International Development students from the University of Northampton will travel to Japan to work on a programme recognised as pushing the frontier of Higher Education in the country.
Second year students Mima Moyo and Justyna Lesniowska will travel to Ōsakikamijima, a small island in the Seto Inland Sea, near Hiroshima, to work on the HELIO (Human Ecology Lab in Ōsakikamijima) programme.
The programme is backed by the Japanese Government and local community, and sends 24 students from colleges and universities within the Ashoka Changemaker campus global network, to Ōsakikamijima each year.
The aim of the programme is to eventually build a college in Ōsakikamijima to help boost the local economy and fundamentally change the Higher Education system in Japan.
“This is a chance for students to be part of social entrepreneurship in action,” said a co-founder of the programme, Professor Jay Friedlander, the Sharpe-McNally Chair of Green and Socially Responsible Business at College of the Atlantic in Maine, USA.
He added: “The students are part of a team both helping design and demonstrate what this new institution could look like. The educational institution is a catalyst for rebuilding the community on the island of Ōsakikamijima.”
During the two-week cultural exchange the students will spend time immersing themselves in the community of Ōsakikamijima.
They will also visit Hiroshima to hear from an A-bomb survivor and will journey to Fukushima to research the effects of the tsunami and nuclear disaster in 2011.
Jay said: “The HELIO programme with its community-based, interdisciplinary and interactive focus represents a fundamental shift in the way courses are taught in Japan. The Ministry of Education has taken a keen interest in what we are doing because it represents where the educational system needs to go.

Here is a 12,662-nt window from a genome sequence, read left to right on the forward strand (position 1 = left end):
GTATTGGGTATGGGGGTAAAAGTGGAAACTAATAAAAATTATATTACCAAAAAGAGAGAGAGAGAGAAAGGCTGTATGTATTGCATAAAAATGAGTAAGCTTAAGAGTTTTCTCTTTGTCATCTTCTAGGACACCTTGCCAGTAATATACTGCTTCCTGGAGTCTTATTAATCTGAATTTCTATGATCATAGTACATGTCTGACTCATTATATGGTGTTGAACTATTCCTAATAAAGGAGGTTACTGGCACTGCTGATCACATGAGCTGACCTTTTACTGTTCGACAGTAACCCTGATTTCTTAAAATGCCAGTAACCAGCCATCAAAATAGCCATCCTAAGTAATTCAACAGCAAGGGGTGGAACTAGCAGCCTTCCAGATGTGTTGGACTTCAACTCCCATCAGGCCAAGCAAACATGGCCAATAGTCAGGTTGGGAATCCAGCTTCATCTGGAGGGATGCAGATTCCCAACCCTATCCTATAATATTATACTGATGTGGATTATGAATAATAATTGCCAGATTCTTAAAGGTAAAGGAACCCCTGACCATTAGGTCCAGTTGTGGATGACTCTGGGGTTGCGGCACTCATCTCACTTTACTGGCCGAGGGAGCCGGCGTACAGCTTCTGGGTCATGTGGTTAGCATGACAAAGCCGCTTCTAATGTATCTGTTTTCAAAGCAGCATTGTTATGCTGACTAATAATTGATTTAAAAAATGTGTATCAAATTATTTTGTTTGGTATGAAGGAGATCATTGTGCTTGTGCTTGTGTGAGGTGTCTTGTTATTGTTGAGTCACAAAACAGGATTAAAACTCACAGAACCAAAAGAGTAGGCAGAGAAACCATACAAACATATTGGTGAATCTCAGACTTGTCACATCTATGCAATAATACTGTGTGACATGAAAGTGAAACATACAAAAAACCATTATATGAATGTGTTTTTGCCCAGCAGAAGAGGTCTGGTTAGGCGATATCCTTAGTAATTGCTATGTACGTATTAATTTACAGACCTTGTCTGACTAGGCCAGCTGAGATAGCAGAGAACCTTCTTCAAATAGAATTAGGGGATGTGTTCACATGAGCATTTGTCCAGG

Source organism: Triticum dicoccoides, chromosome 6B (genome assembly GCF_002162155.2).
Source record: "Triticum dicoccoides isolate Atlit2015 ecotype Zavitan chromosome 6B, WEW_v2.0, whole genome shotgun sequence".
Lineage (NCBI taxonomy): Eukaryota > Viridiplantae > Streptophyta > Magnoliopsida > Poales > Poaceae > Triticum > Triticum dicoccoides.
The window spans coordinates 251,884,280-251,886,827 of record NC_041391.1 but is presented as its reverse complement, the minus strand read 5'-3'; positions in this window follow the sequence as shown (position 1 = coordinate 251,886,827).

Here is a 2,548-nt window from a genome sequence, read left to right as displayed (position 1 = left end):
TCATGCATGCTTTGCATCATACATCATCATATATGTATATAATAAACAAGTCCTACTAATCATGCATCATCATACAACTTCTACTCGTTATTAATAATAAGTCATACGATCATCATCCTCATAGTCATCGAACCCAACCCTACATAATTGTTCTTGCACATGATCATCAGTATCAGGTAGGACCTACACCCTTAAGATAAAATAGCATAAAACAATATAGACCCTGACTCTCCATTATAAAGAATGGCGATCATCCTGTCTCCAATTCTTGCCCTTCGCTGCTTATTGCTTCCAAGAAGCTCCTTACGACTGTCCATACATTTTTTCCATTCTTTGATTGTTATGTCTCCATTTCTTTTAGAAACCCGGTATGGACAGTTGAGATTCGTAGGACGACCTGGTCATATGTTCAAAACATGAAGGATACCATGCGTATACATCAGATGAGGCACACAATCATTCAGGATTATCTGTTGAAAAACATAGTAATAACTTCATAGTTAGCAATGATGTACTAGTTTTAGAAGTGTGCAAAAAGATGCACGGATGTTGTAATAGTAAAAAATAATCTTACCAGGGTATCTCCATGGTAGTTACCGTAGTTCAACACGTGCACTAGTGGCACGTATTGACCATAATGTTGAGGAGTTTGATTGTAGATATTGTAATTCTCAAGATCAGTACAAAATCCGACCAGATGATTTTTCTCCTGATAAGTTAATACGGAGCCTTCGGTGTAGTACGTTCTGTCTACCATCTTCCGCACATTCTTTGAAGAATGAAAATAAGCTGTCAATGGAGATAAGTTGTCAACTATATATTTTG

“The cultural exchange happens on multiple levels. Between Japanese community members and students and amongst students themselves. We have students coming from roughly half a dozen universities representing multiple countries. Past programmes have proven to be life-changing experiences for students.”
Wray Irwin, the University’s Changemaker ambassador, has hailed the study trip as a landmark occasion for the institution, which is one of only three Changemaker campuses in the UK.
Wray said: “This is the first time two students from the University will go. We found that this year in particular, through the International Development, International Relations and Economics programme areas– the strands that they will cover, align with this project perfectly.
“Mima and Justynna were nominated by their lecturer as two individuals that could contribute significantly to the programme. They are really charismatic and passionate about what they do, they also demonstrated an understanding of the change they wanted to help influence and they had an outlook on life that showed that they would add value to the programme.”
As the students prepare to fly out on June 25, Justyna is excited for what lies in store. She said: “I’m excited about meeting new people from different parts of the world and learn more about how the locals are planning to regenerate their community through sustainable development.
“This trip will help me in my studies as I would see how the theories and ideas that I have discussed in the classroom during my international development degree can be applied to the real world and in a very different context. I could use the knowledge I will acquire during the program in my third year modules.”
For more information on International Development at University of Northampton, please visit the course page.